The Egyptian government and opposition groups agreed on Sunday to set up a committee to study constitutional reforms in a meeting not recognised by the youth protest movement that wants the president to step down.
Leading members of the opposition said talks with Vice President Omar Suleiman were positive but fell well short of producing an agreement on demands for broad political reform.
A leading organiser of the protests that have shaken Mubarak's rule over the last 13 days said the talks had evaded "the demands of the people".
"We refuse in principle to either have a dialogue or negotiate before Mubarak leaves. We are open to discuss the future but only after Mubarak leaves," said Mohamed Adel, whose Sixth of April youth group was not represented in the meeting.
The opposition groups and independents that met Suleiman included the Muslim Brotherhood, a group whose attendance showed the changes that have swept Egypt in the last two weeks.
The statement, circulated by the Egyptian government, gave no suggestion that Mubarak would step down and repeated ideas for reform he outlined in his Feb. 1 speech.
Mubarak has said he will not step down until the end of his term in September. Senior Brotherhood Abdel Monem Aboul Fotouh reiterated opposition demands for amendments to constitutional clauses that impose tight restrictions on who can run for the presidency.
"We need President Mubarak to issue presidential decrees to change Articles 76, 77, dissolve the parliament, release all political detainees the government knows very well, end emergency status," he said.
"Until then, the youth will remain on the streets and at the same time, discussions will continue."
Govt to release political prisoners
According to the statement, the government would move to release jailed activists and take steps to guarantee freedom of the press.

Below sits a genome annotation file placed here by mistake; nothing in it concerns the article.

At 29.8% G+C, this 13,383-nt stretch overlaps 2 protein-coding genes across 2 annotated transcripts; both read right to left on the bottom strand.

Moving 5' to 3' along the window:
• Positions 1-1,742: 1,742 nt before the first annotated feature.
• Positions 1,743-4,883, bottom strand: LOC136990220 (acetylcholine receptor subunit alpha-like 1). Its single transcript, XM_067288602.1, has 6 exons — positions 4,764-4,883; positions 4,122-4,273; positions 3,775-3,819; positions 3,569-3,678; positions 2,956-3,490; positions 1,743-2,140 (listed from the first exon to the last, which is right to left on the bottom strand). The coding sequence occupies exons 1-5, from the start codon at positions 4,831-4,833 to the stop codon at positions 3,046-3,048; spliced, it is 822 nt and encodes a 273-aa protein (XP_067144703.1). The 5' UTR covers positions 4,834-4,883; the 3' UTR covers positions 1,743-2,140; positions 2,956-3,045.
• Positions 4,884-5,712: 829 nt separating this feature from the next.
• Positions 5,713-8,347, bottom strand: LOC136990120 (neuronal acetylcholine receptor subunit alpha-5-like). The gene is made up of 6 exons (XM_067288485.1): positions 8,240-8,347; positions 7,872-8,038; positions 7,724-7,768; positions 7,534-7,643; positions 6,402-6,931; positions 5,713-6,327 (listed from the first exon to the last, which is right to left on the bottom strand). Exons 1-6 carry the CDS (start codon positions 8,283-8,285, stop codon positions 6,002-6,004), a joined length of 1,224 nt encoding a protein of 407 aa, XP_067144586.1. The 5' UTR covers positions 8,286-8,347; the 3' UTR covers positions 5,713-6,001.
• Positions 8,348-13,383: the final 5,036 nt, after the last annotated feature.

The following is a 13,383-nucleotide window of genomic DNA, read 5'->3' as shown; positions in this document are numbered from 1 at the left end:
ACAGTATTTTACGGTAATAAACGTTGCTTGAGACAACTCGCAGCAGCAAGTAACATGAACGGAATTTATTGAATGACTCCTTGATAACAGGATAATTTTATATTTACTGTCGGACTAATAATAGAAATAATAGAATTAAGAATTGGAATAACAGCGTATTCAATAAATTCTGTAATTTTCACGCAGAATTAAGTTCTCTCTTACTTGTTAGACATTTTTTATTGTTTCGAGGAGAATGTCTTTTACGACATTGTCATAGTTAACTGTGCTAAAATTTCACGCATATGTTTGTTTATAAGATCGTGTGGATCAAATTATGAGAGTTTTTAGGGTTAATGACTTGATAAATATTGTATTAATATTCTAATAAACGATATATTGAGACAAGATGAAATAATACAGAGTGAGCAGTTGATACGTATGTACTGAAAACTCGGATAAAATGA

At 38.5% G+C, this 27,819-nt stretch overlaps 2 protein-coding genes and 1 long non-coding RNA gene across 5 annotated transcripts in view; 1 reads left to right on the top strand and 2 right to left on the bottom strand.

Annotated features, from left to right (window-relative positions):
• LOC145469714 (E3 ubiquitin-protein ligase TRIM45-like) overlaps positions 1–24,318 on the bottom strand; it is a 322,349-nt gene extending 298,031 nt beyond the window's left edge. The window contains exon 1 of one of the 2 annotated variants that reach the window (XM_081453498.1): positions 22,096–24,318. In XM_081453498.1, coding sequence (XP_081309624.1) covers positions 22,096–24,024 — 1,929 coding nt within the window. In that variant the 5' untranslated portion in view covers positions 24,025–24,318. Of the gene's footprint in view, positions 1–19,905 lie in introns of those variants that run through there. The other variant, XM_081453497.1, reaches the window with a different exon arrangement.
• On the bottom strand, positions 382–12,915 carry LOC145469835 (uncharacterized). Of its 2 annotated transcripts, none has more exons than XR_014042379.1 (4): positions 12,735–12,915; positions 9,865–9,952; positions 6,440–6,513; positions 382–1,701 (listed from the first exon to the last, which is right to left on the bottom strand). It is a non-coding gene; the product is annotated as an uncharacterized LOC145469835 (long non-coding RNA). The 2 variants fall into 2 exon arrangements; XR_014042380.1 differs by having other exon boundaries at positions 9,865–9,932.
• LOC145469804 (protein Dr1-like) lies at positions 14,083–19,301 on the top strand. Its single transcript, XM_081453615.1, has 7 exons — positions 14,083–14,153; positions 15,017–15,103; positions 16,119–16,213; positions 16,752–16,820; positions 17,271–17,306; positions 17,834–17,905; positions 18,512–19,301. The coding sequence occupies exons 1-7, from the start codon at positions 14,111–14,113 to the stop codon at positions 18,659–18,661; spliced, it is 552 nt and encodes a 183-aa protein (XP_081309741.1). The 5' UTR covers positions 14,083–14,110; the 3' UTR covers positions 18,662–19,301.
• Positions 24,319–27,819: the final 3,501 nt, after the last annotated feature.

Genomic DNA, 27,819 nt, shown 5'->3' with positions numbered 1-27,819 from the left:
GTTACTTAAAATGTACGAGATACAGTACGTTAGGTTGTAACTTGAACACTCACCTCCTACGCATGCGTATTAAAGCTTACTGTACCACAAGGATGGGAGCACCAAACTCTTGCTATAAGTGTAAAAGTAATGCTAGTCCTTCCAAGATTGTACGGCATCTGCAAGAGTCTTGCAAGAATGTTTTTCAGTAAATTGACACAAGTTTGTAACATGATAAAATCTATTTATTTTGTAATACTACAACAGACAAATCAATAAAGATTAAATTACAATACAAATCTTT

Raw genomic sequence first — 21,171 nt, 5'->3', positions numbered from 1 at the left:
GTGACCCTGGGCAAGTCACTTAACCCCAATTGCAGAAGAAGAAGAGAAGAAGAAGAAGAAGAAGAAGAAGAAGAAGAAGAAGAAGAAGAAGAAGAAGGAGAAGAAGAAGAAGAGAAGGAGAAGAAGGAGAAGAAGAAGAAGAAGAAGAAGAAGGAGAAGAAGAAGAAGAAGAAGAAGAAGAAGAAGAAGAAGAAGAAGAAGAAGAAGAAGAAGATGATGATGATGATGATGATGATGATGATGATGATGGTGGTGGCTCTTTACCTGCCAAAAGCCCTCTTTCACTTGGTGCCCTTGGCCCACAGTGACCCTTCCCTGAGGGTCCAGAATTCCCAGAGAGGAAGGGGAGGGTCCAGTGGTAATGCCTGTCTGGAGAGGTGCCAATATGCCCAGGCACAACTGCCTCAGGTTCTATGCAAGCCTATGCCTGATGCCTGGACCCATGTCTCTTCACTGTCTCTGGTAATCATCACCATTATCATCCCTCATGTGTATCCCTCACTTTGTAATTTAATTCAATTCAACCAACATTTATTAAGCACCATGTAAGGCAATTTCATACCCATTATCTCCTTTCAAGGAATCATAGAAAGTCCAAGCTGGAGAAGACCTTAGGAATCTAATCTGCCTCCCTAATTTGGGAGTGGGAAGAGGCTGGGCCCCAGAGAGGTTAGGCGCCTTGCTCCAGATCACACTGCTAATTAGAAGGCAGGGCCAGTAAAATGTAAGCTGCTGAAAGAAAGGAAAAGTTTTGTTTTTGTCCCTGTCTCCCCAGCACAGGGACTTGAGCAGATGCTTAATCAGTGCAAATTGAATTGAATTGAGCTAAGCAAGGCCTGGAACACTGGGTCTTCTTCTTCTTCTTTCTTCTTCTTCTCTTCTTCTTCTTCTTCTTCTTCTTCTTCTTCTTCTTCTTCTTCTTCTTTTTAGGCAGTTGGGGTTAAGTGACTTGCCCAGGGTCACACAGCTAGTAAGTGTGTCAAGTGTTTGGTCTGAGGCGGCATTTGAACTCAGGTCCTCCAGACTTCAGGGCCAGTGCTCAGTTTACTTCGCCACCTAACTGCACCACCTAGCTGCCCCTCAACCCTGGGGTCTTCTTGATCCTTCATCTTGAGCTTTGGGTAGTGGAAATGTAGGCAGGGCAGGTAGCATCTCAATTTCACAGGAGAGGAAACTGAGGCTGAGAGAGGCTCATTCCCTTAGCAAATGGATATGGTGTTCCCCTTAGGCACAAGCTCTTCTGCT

It also said Egypt's emergency laws would be lifted "according to the security conditions" -- a clause giving the government wide room for interpretation. Opposition groups say the emergency laws have been used to stifle political dissent.
"The meeting was positive in general but it is only the beginning. We appreciated Omar Suleiman meeting with us independently after a general meeting with all political forces," Mustafa Naggar, coordinator for Mohamed ElBaradei's National Association for Change, said after the talks.
"We demanded a full democratic transformation and not partial reforms. But Suleiman responded: 'Democracy comes in stages and I am keen that there is a peaceful transitional period and civilian rule'," he added.
Many of the opposition parties, including the Brotherhood, had said they would not meet any government representatives before Mubarak left power. The Brotherhood said on Saturday it had the right to abandon talks if they were not going anywhere.
On Saturday, Suleiman met prominent independent and mainstream opposition figures to go through possible options for a transition of power.
Publicly at least, Suleiman, intelligence chief until Mubarak appointed him his deputy last month, appears to be taking the leading role in charting Egypt's future.
Last Mod: 06 Şubat 2011, 18:15